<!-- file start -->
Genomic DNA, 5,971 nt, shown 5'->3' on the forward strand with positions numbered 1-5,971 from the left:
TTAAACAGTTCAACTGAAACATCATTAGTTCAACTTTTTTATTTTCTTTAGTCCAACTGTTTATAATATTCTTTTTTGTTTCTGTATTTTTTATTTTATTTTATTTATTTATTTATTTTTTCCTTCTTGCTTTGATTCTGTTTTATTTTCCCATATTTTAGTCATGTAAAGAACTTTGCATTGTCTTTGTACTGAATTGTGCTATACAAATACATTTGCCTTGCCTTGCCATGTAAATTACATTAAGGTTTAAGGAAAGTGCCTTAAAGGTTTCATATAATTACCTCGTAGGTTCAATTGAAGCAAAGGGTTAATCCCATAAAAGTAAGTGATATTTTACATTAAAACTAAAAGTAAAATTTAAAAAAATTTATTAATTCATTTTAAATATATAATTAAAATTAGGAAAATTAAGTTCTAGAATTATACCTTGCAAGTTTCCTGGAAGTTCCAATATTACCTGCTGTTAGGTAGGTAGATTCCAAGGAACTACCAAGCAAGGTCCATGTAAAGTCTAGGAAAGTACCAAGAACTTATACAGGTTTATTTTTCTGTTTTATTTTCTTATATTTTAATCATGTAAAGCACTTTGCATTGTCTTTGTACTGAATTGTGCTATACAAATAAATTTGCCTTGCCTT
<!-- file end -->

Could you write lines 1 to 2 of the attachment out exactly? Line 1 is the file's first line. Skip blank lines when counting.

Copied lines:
Genomic DNA, 5,971 nt, shown 5'->3' on the forward strand with positions numbered 1-5,971 from the left:
TTAAACAGTTCAACTGAAACATCATTAGTTCAACTTTTTTATTTTCTTTAGTCCAACTGTTTATAATATTCTTTTTTGTTTCTGTATTTTTTATTTTATTTTATTTATTTATTTATTTTTTCCTTCTTGCTTTGATTCTGTTTTATTTTCCCATATTTTAGTCATGTAAAGAACTTTGCATTGTCTTTGTACTGAATTGTGCTATACAAATACATTTGCCTTGCCTTGCCATGTAAATTACATTAAGGTTTAAGGAAAGTGCCTTAAAGGTTTCATATAATTACCTCGTAGGTTCAATTGAAGCAAAGGGTTAATCCCATAAAAGTAAGTGATATTTTACATTAAAACTAAAAGTAAAATTTAAAAAAATTTATTAATTCATTTTAAATATATAATTAAAATTAGGAAAATTAAGTTCTAGAATTATACCTTGCAAGTTTCCTGGAAGTTCCAATATTACCTGCTGTTAGGTAGGTAGATTCCAAGGAACTACCAAGCAAGGTCCATGTAAAGTCTAGGAAAGTACCAAGAACTTATACAGGTTTATTTTTCTGTTTTATTTTCTTATATTTTAATCATGTAAAGCACTTTGCATTGTCTTTGTACTGAATTGTGCTATACAAATAAATTTGCCTTGCCTT